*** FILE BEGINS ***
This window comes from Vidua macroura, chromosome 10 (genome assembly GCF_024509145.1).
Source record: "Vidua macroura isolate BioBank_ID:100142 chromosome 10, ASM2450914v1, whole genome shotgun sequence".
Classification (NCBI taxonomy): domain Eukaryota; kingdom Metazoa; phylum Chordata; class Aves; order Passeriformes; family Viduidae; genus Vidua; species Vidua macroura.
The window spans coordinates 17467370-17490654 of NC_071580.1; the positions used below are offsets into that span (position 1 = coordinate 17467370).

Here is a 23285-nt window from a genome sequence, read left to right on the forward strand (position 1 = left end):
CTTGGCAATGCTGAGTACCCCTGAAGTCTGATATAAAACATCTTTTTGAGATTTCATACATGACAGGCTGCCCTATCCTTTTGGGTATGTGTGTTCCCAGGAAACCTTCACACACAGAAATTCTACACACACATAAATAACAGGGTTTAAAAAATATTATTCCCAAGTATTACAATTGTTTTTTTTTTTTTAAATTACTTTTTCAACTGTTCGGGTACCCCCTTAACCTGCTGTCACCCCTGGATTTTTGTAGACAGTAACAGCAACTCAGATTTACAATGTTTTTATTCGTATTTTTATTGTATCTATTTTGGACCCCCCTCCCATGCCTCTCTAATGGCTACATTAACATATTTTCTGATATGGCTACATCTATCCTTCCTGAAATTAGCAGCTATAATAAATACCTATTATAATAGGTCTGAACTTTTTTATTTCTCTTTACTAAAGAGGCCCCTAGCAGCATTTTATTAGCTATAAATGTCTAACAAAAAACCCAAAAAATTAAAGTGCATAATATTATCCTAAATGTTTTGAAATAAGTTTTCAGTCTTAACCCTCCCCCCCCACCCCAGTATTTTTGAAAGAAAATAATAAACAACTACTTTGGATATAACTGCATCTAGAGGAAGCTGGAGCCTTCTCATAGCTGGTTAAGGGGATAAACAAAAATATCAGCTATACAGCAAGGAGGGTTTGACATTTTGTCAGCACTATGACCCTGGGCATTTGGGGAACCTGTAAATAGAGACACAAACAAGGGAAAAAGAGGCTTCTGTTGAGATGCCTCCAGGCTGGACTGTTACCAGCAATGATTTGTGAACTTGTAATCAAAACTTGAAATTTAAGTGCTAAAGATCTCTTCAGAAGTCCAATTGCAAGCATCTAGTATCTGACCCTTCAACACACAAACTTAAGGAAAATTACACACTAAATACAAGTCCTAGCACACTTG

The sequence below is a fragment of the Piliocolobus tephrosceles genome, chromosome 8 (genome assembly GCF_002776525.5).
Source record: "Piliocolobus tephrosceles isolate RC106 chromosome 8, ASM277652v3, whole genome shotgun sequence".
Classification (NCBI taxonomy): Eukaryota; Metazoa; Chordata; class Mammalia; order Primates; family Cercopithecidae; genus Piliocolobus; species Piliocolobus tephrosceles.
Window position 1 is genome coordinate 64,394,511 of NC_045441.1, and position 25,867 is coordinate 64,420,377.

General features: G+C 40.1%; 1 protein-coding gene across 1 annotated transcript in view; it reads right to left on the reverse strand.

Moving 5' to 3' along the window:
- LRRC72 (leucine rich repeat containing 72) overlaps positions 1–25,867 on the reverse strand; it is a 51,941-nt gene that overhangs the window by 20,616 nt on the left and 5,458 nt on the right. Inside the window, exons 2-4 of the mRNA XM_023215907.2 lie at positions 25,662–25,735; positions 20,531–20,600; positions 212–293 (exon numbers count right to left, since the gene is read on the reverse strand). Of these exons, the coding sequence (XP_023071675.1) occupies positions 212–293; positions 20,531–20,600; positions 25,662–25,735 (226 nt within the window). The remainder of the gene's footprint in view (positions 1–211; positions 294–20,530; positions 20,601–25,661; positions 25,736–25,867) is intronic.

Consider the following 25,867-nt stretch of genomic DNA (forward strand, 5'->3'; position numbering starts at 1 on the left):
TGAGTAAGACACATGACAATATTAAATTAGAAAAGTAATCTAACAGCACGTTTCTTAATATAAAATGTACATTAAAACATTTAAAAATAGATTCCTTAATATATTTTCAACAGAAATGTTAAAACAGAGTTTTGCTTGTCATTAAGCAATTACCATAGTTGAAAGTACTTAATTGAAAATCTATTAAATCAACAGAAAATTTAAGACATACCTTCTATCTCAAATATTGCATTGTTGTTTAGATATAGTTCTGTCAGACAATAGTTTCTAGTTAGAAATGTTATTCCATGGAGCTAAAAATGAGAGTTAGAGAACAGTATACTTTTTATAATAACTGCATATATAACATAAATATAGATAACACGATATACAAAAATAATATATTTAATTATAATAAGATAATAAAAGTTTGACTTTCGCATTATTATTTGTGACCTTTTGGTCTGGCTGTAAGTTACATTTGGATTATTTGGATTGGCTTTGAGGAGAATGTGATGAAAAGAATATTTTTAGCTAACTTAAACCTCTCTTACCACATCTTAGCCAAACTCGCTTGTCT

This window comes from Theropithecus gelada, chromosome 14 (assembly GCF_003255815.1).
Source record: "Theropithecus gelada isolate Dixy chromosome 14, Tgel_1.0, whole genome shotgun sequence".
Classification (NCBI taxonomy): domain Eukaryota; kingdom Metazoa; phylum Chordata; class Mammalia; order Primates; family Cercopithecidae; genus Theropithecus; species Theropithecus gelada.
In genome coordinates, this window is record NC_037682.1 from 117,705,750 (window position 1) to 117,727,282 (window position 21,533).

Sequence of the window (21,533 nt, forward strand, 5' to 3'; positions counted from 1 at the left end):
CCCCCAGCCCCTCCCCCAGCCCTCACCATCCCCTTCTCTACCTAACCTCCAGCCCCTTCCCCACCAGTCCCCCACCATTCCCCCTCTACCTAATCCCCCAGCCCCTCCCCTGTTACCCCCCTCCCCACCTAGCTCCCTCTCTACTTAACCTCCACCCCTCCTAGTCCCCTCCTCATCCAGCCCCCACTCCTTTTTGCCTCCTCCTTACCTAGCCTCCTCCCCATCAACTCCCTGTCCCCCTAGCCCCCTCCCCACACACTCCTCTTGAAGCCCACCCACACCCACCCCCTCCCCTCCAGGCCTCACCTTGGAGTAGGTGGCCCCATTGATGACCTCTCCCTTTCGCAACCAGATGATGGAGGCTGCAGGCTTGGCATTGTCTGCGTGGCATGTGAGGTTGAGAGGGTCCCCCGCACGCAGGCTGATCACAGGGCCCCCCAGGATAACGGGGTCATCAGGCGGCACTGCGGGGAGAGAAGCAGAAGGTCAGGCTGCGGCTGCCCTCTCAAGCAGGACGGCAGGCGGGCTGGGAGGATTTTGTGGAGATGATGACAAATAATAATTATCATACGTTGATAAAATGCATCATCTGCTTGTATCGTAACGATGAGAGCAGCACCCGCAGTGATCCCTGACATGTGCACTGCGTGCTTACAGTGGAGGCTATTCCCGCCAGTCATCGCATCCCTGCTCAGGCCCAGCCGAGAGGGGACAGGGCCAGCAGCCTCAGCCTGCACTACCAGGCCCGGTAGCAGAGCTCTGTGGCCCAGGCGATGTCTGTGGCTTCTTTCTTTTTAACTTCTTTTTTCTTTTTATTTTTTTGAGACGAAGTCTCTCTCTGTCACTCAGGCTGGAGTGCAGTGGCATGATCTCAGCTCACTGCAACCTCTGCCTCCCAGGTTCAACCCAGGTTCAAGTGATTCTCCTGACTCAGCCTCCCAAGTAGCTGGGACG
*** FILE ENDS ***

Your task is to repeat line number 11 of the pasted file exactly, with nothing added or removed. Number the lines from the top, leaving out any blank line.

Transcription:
General features: G+C 40.1%; 1 protein-coding gene across 1 annotated transcript in view; it reads right to left on the reverse strand.